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Definition of “only” - English Dictionary

"only" in British English

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onlyadjective [before noun]

uk   /ˈəʊ  us   /ˈoʊ
A1 used to show that there is a ​single one or very few of something, or that there are no ​others: I was the only ​person on the ​train. Is this really the only way to do it? The only thing that ​matters is that the ​baby is ​healthy. It was the only thing I could do under the ​circumstances. Rita was the only ​person to ​complain.

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uk   /ˈəʊ  us   /ˈoʊ
  • only adverb (NOT MORE)

A1 used to show that something is ​limited to not more than, or is not anything other than, the ​people, things, ​amount, or ​activitystated: At ​present these ​televisions are only ​available in Japan. Only Sue and ​Markbothered to ​turn up for the ​meeting. This ​club is for ​members only. Only an ​idiot would do that. These ​shoes only ​cost $50. Don't ​worry - it's only a ​scratch. I was only ​joking. I was only ​trying to ​help. I only ​arrivedhalf an ​hour ago. She ​spoke to me only a few ​minutes ago on the ​phone. It's only four o'clock and it's already getting ​dark. "Who's there?" "It's only me (= it is not someone you should ​worry about). I've ​locked myself out." It's only natural that you should ​worry about ​yourchildren.

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only just
B1 used to refer to something that ​happensalmostimmediately after something ​else: People were ​leaving and I'd only just ​arrived. We'd only just set off when the ​carbroke down.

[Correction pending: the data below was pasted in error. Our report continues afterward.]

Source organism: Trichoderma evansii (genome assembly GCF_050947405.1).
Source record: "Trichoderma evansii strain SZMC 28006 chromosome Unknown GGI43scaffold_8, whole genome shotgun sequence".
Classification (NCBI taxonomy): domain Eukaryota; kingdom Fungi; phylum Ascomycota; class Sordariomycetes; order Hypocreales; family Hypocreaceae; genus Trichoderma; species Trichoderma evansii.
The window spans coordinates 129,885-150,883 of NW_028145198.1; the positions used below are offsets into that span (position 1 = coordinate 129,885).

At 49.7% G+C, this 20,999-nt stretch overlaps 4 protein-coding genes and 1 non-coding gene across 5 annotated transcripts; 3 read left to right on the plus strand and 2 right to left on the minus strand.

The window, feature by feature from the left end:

almost not: There was only just enough ​food to go round. We got there in ​time for ​ourflight, but only just (= but we ​almost did not).
not only ... (but) also
B2 used to say that two ​related things are ​true or ​happened, ​especially when this is ​surprising or ​shocking: Not only did he ​turn up late, he also ​forgot his ​books. If this ​projectfails, it will ​affect not only ​ourdepartment, but also the ​wholeorganization.
have only (got) to
If you say you have only (got) to do something, you ​mean that it is all you need to do in ​order to ​achieve something ​else: If you ​want any ​help, you have only to ​ask. You only have to ​look at her ​face to ​see that she's not well.
  • only adverb (BAD RESULT)

used when saying that something ​unpleasant will ​happen as a ​result of an ​action or a ​failure to ​act: If you don't do something about it now it will only get ​worse.
  • only adverb (FEEL SORRY)

used to show that you ​feelsorry about something that cannot ​happen when ​explaining why it cannot ​happen: I'd ​love to go to ​Australia. I only ​wish I could ​afford to.
I only hope/wish (that)
B2 used to ​emphasize what you are ​hoping or ​wishing for: I only ​hope you ​know what you're doing. I only ​wish that they would ​keep in ​touch more ​regularly.


uk   /ˈəʊ  us   /ˈoʊ
C2 used to show what is the ​single or ​mainreason why something ​mentioned in the first ​part of the ​sentence cannot be ​performed or is not ​completelytrue: I'd ​invite Frances to the ​party, only (= but I will not because) I don't ​want her ​husband to come. I'd ​call him myself, only (= but I cannot because) I'm at ​work all ​day. I'd be ​happy to do it for you, only (= but) don't ​expect it to be done before next ​week. This ​fabric is ​similar to ​wool, only (= except that it is)cheaper.

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(Definition of only from the Cambridge Advanced Learners Dictionary & Thesaurus © Cambridge University Press)
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